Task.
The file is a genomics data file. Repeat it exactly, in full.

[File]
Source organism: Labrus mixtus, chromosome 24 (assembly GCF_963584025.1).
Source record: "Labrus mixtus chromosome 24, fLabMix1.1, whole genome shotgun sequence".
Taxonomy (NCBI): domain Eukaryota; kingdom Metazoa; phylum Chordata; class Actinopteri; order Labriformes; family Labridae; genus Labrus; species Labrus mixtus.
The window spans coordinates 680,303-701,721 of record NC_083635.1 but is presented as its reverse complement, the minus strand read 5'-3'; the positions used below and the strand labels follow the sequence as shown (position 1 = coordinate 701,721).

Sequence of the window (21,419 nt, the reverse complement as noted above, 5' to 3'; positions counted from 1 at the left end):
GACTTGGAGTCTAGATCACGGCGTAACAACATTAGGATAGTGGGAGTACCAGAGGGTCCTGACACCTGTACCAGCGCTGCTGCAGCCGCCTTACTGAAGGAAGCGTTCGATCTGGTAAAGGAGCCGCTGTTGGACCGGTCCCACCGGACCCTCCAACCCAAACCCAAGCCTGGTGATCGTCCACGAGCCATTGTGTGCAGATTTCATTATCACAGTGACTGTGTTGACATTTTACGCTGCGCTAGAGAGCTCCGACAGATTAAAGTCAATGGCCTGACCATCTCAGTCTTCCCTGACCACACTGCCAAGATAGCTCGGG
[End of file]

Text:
Source organism: Labrus mixtus, chromosome 24 (assembly GCF_963584025.1).
Source record: "Labrus mixtus chromosome 24, fLabMix1.1, whole genome shotgun sequence".
Taxonomy (NCBI): domain Eukaryota; kingdom Metazoa; phylum Chordata; class Actinopteri; order Labriformes; family Labridae; genus Labrus; species Labrus mixtus.
The window spans coordinates 680,303-701,721 of record NC_083635.1 but is presented as its reverse complement, the minus strand read 5'-3'; the positions used below and the strand labels follow the sequence as shown (position 1 = coordinate 701,721).

Sequence of the window (21,419 nt, the reverse complement as noted above, 5' to 3'; positions counted from 1 at the left end):
GACTTGGAGTCTAGATCACGGCGTAACAACATTAGGATAGTGGGAGTACCAGAGGGTCCTGACACCTGTACCAGCGCTGCTGCAGCCGCCTTACTGAAGGAAGCGTTCGATCTGGTAAAGGAGCCGCTGTTGGACCGGTCCCACCGGACCCTCCAACCCAAACCCAAGCCTGGTGATCGTCCACGAGCCATTGTGTGCAGATTTCATTATCACAGTGACTGTGTTGACATTTTACGCTGCGCTAGAGAGCTCCGACAGATTAAAGTCAATGGCCTGACCATCTCAGTCTTCCCTGACCACACTGCCAAGATAGCTCGGG